Israeli officials appear to have come to grips with the fact that the US will not back a preventive military strike on Iran
Israeli Defense Minister Ehud Barak once again took a more moderate tone over the possibility of a military strike against Iran, insisting any strike would come only after “all other options have been exhausted.”
Barak told Israeli soldiers in a speech at a military base that, “The political echelons see it as their responsibility to ensure that if wars can be postponed we will do so, we will make sure that if we go to war it is after all other options have been exhausted.”
This new tone is markedly different from what the Israeli rhetorical postures have been for the last few years. Israeli leaders last week appeared to give in to the US position, saying tough US postures may be eliminated the need to perform a unilateral strike.
Recent comments from the top US military official Gen. Martin Dempsey that America would not be “complicit” in an Israeli strike, as well as reports that Obama made the same comments in a secret letter to Iran, seemed to force the Israelis to tone down their war rhetoric.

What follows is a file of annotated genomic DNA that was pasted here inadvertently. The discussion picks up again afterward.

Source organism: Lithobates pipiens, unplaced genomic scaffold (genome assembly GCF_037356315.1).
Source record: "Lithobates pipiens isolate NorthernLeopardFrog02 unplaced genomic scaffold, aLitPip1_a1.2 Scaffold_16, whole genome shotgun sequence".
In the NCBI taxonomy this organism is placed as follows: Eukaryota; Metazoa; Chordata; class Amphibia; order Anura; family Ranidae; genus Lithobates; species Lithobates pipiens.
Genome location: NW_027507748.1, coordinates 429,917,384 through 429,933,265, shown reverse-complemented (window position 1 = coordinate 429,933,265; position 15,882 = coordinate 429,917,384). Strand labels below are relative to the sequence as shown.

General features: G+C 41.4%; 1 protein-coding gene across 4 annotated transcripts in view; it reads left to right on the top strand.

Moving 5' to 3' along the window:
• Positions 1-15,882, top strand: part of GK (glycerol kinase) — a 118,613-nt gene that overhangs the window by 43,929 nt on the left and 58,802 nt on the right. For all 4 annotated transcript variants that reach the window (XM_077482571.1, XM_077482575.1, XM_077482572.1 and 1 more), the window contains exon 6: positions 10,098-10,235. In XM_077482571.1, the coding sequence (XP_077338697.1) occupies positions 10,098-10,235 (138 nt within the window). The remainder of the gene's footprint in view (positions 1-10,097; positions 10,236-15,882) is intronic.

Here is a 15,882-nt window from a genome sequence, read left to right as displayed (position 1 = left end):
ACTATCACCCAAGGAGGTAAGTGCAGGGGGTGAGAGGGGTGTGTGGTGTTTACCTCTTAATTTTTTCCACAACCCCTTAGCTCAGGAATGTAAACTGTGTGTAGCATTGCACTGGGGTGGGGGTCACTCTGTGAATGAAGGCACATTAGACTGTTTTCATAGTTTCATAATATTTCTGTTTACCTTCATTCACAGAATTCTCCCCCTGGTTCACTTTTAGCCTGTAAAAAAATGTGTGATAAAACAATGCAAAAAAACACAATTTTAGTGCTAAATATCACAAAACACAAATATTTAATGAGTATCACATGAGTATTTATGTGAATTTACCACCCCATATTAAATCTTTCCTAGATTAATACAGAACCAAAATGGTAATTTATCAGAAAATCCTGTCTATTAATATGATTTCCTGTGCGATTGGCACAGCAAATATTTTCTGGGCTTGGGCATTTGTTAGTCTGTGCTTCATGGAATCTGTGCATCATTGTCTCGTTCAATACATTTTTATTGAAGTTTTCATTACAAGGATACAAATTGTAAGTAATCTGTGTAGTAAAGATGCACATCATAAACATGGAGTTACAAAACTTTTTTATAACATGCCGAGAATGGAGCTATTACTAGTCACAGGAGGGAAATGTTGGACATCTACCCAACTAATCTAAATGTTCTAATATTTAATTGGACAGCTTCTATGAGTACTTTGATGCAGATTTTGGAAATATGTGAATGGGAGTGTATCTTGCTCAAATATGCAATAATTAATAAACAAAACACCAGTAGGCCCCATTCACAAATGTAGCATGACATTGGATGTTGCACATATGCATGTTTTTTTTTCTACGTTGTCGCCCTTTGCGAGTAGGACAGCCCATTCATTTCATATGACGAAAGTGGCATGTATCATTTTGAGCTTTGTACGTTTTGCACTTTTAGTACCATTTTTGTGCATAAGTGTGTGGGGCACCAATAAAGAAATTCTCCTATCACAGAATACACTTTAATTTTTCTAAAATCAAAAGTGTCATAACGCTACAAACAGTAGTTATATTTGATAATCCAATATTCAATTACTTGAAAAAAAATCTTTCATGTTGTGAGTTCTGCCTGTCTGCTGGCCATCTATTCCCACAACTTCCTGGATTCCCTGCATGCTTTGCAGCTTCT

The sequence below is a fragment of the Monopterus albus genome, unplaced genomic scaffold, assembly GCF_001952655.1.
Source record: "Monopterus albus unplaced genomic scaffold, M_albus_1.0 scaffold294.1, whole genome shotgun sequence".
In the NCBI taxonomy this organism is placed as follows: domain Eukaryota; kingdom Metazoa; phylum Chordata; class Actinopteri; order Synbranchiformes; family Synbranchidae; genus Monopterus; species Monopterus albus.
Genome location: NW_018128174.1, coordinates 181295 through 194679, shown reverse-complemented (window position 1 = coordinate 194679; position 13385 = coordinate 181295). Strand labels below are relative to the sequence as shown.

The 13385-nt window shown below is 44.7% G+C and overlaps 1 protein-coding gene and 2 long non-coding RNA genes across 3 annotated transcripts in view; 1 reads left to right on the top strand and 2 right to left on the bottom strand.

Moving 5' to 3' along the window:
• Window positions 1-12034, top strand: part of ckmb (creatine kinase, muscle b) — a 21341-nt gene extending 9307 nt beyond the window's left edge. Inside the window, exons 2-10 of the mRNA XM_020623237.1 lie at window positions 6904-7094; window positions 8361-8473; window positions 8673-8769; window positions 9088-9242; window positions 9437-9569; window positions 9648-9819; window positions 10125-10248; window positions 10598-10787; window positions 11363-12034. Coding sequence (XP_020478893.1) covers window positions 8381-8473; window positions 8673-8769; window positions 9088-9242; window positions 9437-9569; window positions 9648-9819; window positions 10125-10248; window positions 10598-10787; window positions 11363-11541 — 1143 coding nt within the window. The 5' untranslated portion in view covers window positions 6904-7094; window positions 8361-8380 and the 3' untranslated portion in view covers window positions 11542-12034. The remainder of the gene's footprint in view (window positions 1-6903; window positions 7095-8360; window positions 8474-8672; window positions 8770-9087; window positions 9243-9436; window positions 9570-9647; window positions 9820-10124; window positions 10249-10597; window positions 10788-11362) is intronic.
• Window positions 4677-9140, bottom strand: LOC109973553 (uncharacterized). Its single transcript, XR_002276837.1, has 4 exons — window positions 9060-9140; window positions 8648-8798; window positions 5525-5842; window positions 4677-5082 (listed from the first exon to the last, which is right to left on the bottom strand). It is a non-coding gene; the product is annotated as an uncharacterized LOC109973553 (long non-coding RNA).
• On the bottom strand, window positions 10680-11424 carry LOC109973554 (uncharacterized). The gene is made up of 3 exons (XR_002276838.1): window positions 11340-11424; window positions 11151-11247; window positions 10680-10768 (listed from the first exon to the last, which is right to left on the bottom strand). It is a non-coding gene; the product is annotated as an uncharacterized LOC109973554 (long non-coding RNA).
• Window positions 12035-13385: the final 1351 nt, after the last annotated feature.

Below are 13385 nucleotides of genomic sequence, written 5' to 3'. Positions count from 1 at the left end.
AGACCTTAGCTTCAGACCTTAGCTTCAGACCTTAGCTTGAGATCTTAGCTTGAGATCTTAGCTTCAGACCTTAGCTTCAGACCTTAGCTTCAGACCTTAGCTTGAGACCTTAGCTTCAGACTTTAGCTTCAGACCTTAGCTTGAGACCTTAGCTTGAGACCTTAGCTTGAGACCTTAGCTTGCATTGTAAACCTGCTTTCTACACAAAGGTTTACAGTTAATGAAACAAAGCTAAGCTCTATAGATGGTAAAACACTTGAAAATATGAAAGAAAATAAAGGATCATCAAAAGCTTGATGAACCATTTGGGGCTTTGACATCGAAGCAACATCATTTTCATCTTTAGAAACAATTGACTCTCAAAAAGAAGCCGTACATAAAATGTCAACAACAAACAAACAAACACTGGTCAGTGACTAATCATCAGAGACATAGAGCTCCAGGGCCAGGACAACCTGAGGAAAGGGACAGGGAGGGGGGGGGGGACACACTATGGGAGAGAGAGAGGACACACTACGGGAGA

Still, Israeli officials have tried to push the US to be a little harsher on Iran. Israeli officials responded to comments on Monday by Secretary of State Hillary Clinton that the US would not try to impose deadlines for an Iranian deal, saying “Words like these won’t stop the centrifuges, but the opposite.”
Actually, the opposite appears to be true. Iran’s centrifuges are running, so to speak, because they are operating under a constant threat of military action from Israel and a United States that has Iran militarily surrounded.
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